I am not going to try to defend JPMorgan Chase for its recent, widely reported financial blunders. I certainly don’t know all of the relevant details behind its $2 billion loss. What I would like to point out is an invalid inference in arguments I’ve heard by those who would take this enormous loss as evidence itself of the need for greater bank regulation.
There have been a lot of articles saying something like the following:
After reporting a surprise $2 billion trading loss, JPMorgan Chase lost $15 billion in market value and its credit rating was downgraded. Perhaps more significantly though, it reignited calls for stricter oversight of the banking industry, reports Reuters. The Washington Post says lawmakers have been suggesting that JPMorgan’s charismatic chief executive Jamie Dimon was facing a type of “poetic justice” after he led the fight against stricter regulation of the financial market. The loss was also a big personal hit for Dimon, whose reputation had turned him into the country’s most influential banker.
Where Was Dodd-Frank?
Some have argued that had all the rules called for by the Dodd-Frank financial overhaul been in place, the actions that led to the loss would have been prevented. They may be right, but for my purposes it’s beside the point. It’s always easy after the fact to see how a prior intervention, by government or anyone, might have avoided a fiasco.
Standard economics supplies some arguments for government regulation of voluntary trade. One of them is that sometimes unhampered trading produces systematic inefficiencies. The term for this is “market failure.” If people in government have better knowledge about how to make those trades more efficient and have the incentive to apply that knowledge effectively, then government intervention is said to be justified. (If people in government don’t have better knowledge or incentives–if public authorities would make even worse mistakes in the market than private persons–it’s called “government failure,” but I won’t pursue that line of thought here.)
Now, I won’t pretend to understand the financial and regulatory complexities of the JPMorgan case, but I do understand this: a huge loss, even a business failure, does not in itself constitute “market failure” in the economic sense–that is, systematic inefficiency.
JPMorgan Chase took too big a risk and lost $2 billion. (Again, we only know that it was too big after the fact, because we can now see the huge losses that resulted.) But that’s what’s supposed to happen in the market process when such a bank blunders. The bank loses big time, and everyone involved–from those who were responsible for making the poor decisions to those who trusted the judgment of the bank–suffer the loss.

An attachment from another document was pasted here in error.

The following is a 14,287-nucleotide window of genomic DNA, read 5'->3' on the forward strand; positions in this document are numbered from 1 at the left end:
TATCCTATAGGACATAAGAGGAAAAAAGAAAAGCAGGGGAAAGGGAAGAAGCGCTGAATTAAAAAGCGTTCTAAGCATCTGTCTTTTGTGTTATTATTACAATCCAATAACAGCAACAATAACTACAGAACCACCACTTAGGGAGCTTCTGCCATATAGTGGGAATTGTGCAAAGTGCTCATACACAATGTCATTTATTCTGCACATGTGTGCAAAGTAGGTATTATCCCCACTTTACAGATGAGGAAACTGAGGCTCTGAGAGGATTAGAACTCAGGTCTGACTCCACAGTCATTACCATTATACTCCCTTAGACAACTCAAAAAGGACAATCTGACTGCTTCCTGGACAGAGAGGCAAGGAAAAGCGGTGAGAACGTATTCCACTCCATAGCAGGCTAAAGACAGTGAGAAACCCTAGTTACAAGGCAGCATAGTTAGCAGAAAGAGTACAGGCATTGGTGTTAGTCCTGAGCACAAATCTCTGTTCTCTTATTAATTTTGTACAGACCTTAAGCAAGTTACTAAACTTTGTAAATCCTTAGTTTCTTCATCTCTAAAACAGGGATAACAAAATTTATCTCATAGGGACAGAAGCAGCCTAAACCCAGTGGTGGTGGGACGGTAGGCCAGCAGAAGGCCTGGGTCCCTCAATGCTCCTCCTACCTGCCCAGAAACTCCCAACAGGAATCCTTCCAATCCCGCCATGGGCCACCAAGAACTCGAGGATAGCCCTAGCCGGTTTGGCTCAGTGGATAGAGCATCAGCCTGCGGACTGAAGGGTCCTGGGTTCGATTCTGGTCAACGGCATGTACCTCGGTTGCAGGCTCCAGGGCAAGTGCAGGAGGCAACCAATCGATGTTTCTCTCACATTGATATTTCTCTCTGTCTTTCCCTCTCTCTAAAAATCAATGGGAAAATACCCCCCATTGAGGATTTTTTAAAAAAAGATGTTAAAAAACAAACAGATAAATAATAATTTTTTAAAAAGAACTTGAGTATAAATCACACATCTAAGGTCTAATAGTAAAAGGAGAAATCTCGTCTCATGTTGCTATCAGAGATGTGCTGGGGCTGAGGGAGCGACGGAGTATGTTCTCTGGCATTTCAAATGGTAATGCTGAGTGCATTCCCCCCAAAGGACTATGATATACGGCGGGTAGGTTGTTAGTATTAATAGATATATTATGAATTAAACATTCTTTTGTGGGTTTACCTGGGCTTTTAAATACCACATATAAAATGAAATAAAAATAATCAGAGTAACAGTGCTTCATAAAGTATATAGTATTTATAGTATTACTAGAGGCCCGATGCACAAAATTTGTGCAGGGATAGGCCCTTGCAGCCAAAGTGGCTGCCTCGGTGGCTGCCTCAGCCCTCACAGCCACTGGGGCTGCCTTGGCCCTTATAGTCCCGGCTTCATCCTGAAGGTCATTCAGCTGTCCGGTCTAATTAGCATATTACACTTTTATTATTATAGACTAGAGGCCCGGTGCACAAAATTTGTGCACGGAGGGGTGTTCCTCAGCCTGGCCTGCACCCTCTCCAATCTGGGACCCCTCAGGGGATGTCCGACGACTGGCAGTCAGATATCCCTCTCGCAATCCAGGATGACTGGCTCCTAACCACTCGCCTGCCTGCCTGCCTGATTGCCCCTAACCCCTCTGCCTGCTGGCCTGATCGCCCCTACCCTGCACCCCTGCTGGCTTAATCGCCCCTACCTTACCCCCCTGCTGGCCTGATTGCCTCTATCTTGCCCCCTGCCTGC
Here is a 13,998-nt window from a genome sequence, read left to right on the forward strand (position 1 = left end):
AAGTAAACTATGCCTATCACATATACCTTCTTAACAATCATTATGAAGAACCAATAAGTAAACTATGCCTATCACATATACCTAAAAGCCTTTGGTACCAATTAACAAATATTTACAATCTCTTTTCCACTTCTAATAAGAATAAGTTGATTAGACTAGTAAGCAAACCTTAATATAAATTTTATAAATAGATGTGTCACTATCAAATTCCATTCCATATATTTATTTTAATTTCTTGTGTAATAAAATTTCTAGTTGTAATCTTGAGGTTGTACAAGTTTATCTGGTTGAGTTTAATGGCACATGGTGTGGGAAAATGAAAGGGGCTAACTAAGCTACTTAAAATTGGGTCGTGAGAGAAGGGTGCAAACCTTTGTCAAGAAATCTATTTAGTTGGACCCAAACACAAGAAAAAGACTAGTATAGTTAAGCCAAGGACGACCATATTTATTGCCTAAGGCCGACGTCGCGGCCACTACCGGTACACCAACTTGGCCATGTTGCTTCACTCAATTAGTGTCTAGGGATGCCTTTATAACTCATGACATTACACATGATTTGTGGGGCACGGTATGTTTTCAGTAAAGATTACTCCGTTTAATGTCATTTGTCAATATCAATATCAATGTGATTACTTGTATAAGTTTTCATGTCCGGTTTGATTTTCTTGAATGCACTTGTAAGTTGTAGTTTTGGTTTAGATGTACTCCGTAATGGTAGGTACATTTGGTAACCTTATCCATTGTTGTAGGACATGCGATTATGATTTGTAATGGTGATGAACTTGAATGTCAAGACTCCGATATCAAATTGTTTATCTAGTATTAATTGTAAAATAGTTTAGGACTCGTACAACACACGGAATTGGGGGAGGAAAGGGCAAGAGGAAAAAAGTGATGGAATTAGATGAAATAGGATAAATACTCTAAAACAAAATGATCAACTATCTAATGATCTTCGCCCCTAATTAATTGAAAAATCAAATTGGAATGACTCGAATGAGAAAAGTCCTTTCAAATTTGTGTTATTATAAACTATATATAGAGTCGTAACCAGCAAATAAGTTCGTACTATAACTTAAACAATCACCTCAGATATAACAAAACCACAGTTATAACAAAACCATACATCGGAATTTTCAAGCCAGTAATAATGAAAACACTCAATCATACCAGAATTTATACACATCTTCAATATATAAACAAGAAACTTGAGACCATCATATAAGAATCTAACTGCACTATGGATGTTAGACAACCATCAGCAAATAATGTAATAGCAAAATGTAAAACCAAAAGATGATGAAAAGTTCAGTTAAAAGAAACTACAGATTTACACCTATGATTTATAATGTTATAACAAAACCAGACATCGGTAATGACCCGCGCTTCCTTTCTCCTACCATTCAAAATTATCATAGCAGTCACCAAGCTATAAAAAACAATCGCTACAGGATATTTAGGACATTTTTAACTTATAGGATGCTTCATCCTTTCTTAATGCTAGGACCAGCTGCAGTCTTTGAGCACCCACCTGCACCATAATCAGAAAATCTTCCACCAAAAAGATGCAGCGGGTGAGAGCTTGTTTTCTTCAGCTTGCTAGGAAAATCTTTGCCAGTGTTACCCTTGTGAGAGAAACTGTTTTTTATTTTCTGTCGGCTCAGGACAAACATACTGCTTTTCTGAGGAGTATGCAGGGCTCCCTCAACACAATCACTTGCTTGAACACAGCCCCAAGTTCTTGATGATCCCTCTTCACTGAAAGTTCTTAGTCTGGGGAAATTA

Profit and Loss
The free market has been called a profit and loss system. In the real world all investments involve imperfect knowledge. No one knows with certainty in advance how much risk is too much in a given investment, and no one knows with certainty when one is throwing good money after bad. After all, sometimes losses are indeed temporary, and sticking with it until things turn around may be the prudent thing to do.
Before the fact, estimated profits and losses help us (imperfectly) to tell good choices from bad. After the fact, actual profits and losses tell us whether we were right.
When JPMorgan has done well in the past, and evidently until this recent episode it had been doing well relative to other banks, it made profits. But in this last instance it appears that it chose poorly and that it and its investors are suffering the consequences. The fallout for some of JPMorgan’s executives seems to have begun. And as reported, the firm has already lost a $15 billion chunk of its market value. Again, that’s what’s supposed to happen.
The financial industry in the United States is far from a free market. Contrary to the impression you might get from the popular press, it’s not a playground for freewheeling capitalist buckaroos. But to the extent that free-market principles apply, neither losses from error nor profits from good decisions are in themselves grounds for “tighter regulation.” Rather, those are precisely the means by which people who trade in the free market regulate one another.
In a free market, failure is always an “option”.